Charles Shannon, a spokesman for the Nashville Fire Department, said one person drowned in flood waters on Interstate 24 south of Nashville.
In Nashville, emergency responders had rescued 50 people from flooding, Mayor Karl Dean said. Police Chief Ronal Serpas said two police officers had to be rescued from a tree.
The National Weather Service said up to 12 inches of rain had fallen along areas of Interstate 40 since midnight and up to 6 more inches was expected through Sunday.
In Arkansas, Gov. Mike Beebe declared a state of emergency after visiting a community south of Little Rock hit hard by Friday's storms, and he was scheduled Sunday to visit heavily damaged areas north of the city.
Associated Press Writers Shelia Byrd in Jackson, Miss., Chris Talbott and Kristin Hall in Nashville and Andrew Demillo in Scotland, Ark., contributed to this story.
0bama doesn’t care.
I am so sorry for this tragedy.
God bless you
We have some very high pressure here right now...
Its suppose to reach here tonight...
Yeah, just ask the good people of Mississippi. Last weekend’s tornado cut a 149-mile path of death and destruction across the state, and the Annointed One can’t be bothered.
BTW, that tornado’s “path” was the second-longest in U.S. history according to Dr. Greg Forbes at the Weather Channel. It ranks only behind the Great Tri-State Tornado of 1925, which had a continuous path of more than 200 miles in length.
But don’t look for Barry to visit Yazoo City anytime soon. The message is clear; if you’re in a Red State (and affected by a natural disaster), the President won’t stop by unless it becomes politically necessary (see today’s visit to Louisiana).
We only had six inshes water coming in the back sliding doors and bailing out the front doors.
Where is that ???
My 16 yr. old daughter and her high school band were trying to get home today from Kings Island in Cincinnati OH and made it as far as Bowling Green KY where they will be making an emergency overnight stop. Hopefully they will make it home tomorrow. Only route I found to go East of Nashville was about 7 hours here to Hazel Green AL. Rather them be safe than sorry. Too dangerous and those tour buses must travel four lane highways or interstate with passengers.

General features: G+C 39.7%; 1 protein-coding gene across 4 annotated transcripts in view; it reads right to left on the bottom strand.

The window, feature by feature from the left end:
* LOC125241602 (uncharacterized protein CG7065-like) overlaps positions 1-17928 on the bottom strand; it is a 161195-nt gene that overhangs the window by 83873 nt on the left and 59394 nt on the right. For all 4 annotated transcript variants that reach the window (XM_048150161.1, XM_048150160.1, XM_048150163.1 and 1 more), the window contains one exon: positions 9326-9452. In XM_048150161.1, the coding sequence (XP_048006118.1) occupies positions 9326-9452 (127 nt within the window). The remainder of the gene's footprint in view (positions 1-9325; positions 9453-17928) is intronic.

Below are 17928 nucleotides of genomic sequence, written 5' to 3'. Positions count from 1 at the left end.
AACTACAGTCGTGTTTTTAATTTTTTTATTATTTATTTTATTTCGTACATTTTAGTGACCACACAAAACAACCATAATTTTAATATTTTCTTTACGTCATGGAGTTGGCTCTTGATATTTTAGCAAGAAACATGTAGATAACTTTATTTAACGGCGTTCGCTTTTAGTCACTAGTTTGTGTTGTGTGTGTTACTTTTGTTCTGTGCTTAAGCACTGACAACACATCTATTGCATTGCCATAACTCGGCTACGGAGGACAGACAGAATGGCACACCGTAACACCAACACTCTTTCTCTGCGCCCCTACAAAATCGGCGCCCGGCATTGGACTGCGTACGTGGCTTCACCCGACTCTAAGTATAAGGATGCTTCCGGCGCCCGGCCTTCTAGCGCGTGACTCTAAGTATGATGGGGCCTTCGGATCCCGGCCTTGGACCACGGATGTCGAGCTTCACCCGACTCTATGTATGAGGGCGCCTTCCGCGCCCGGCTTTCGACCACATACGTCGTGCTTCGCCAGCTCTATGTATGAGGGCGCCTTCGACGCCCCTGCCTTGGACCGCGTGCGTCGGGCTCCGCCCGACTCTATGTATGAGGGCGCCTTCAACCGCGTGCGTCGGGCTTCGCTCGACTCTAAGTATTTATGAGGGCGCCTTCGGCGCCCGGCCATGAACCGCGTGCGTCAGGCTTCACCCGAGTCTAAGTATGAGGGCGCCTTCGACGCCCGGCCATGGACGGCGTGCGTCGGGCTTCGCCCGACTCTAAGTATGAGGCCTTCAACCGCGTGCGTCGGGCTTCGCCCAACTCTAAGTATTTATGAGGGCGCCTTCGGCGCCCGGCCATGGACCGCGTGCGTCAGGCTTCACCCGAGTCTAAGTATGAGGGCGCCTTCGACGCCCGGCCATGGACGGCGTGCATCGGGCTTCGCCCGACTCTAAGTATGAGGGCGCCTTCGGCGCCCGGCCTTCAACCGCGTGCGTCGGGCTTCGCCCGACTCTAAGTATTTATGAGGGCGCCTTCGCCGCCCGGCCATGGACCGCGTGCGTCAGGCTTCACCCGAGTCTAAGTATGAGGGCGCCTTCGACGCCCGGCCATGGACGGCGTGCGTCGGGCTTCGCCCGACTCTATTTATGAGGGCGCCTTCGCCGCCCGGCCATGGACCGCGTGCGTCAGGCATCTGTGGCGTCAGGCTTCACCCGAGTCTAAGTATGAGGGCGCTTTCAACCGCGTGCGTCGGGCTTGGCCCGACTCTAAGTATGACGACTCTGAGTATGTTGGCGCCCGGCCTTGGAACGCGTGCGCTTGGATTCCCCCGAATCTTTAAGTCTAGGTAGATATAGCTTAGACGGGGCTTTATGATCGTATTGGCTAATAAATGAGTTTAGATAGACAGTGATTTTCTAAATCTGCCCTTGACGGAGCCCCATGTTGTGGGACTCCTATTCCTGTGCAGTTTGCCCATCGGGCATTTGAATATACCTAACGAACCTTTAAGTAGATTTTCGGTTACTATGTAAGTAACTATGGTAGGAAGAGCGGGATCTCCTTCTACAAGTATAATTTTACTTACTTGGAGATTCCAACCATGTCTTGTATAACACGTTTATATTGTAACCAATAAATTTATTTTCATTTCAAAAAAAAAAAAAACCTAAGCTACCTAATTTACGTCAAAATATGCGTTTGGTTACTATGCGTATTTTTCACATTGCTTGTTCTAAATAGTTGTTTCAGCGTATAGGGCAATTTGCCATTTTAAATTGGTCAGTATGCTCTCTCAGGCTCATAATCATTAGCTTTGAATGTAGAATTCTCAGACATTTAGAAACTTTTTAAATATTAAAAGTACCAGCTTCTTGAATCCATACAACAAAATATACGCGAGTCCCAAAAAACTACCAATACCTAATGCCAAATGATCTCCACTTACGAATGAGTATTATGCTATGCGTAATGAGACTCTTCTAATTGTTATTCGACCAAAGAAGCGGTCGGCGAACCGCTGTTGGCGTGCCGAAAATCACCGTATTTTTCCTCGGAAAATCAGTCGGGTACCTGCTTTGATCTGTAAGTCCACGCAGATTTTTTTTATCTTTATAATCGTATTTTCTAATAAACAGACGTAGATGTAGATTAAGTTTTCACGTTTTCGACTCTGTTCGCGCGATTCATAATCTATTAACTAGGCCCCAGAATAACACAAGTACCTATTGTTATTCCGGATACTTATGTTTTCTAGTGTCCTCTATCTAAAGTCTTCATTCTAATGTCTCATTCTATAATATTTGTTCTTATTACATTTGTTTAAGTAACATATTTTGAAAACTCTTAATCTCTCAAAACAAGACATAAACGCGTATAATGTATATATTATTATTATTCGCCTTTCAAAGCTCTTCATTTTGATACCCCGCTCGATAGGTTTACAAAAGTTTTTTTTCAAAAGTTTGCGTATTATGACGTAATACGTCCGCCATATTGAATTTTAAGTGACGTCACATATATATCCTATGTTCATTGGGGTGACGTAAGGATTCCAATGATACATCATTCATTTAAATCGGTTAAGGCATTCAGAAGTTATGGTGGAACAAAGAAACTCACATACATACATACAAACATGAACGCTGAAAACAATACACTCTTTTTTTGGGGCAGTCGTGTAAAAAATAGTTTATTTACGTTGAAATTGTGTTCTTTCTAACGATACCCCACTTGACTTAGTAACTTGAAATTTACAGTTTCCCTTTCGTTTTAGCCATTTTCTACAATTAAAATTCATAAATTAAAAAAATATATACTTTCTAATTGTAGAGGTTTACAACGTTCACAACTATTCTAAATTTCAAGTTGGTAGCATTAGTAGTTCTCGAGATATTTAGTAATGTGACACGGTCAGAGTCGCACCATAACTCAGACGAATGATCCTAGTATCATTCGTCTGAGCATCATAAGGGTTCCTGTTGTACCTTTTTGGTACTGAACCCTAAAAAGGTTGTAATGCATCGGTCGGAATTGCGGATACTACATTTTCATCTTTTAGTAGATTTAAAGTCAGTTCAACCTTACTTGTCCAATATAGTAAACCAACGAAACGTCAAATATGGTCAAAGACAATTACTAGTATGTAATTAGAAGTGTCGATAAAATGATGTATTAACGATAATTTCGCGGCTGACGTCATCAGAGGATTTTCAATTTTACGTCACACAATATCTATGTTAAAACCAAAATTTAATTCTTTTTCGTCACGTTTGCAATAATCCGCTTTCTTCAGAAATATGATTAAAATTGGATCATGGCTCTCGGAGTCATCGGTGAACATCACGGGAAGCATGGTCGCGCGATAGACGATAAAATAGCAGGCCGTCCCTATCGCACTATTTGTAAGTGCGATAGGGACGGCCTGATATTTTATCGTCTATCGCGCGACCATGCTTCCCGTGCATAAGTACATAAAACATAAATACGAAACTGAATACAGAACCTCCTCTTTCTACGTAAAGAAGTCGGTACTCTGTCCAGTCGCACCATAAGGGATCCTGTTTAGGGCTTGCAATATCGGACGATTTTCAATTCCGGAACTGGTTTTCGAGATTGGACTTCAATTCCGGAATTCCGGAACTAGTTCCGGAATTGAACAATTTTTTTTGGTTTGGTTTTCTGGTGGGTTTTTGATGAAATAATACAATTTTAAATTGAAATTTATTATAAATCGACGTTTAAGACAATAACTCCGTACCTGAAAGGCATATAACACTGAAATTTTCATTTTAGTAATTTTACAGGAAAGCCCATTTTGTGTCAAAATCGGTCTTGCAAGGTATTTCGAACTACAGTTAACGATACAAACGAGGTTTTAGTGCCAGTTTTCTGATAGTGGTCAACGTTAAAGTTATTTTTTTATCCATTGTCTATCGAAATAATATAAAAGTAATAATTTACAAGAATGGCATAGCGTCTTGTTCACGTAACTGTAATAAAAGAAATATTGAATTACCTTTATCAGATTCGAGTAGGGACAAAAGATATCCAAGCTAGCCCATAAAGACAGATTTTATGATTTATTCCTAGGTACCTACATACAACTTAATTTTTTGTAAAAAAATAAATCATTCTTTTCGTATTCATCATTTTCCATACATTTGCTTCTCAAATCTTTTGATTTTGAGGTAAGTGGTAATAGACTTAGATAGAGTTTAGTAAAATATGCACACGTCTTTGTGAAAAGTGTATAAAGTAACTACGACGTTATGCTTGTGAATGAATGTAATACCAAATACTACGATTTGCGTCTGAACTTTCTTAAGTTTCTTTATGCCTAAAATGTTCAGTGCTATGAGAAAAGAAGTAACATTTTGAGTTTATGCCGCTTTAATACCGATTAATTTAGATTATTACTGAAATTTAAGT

I haven’t heard Zero make any comments about the tornadoes that hit Mississippi and Alabama last weekend and I heard last night that Arkansas had 11 tornado warnings going at the same time statewide.
I don’t expect him to make any comments about the flooding and deaths in Tennessee either.
Prayers for all those involved.
Kings Island the theme park ???
I’ve been there...
My dau used to live in Hamilton,... Butler county...
I hope they just stay put in Kentucky...
I.m going to stay up tonight as long as I have power and report whats happing around here...
Good luck, Nana—I hope it doesn’t reach your house!
I’m so sorry, Ingtar. Is the floodwater still there, or has it retreated? Are you at home, or posting from somewhere else?
Memphis/Bartlett. The drainage system here could not handle the rate the rain was falling. I get new carpet at least... LOL
We have a nice picture of the water 6 inches above the inside floor - which is four or five inches above the level of the patio outside.
Yes that is where they went. I’ve about decided the band trips are jinxed. First year to FL that had the raging wildfires and traffic and detours on way home, last year they got about an hour out of town heading to Orlando again and were called back due to Swine Flu outbreak in a panic by the administration (then kids were out of school and many, not mine, all headed to mall, so much for containment) and this year the flooding.
I hope tomorrows light brings sunshine and receding waters all across TN and those that were affected can start to recover.
Another band Mom has son stranded on this trip in KY and can’t get home and her poor husband is stranded in Memphis and works for Army Corp of Engineers and they had to be evacuated yesterday and abandoned his truck at the building so it is probably GONE, but at least he is safe but who knows when he’ll make it back home.
I’m in my dried out corner of the kitchen. Once they got the carpet ripped out, we managed to dry things out mostly. I still have a couple things to move and clean under/behind.
They fixed ours afew years ago...
But i dont know if our roads can handle this...
I’m near Chattanooga
We use to live in Millington, TN when my hubby was stationed at the Naval Base. Can’t remember the street we lived on though, just remember it wasn’t to far to go to see Elvis house. God bless to everyone.
What a mess!!!! God bless!!!
I took 3 elderly ladies to see Gracelands a couple of years ago...
They dont drive any more but they like to go every few years...
They are REAL fans
I got us into the Heartbreak Hotel...
Elvis movies play 24/7 on the TV...
They thought they had died and gone to Heaven...
It was fun though because they knew everything there was to know about him...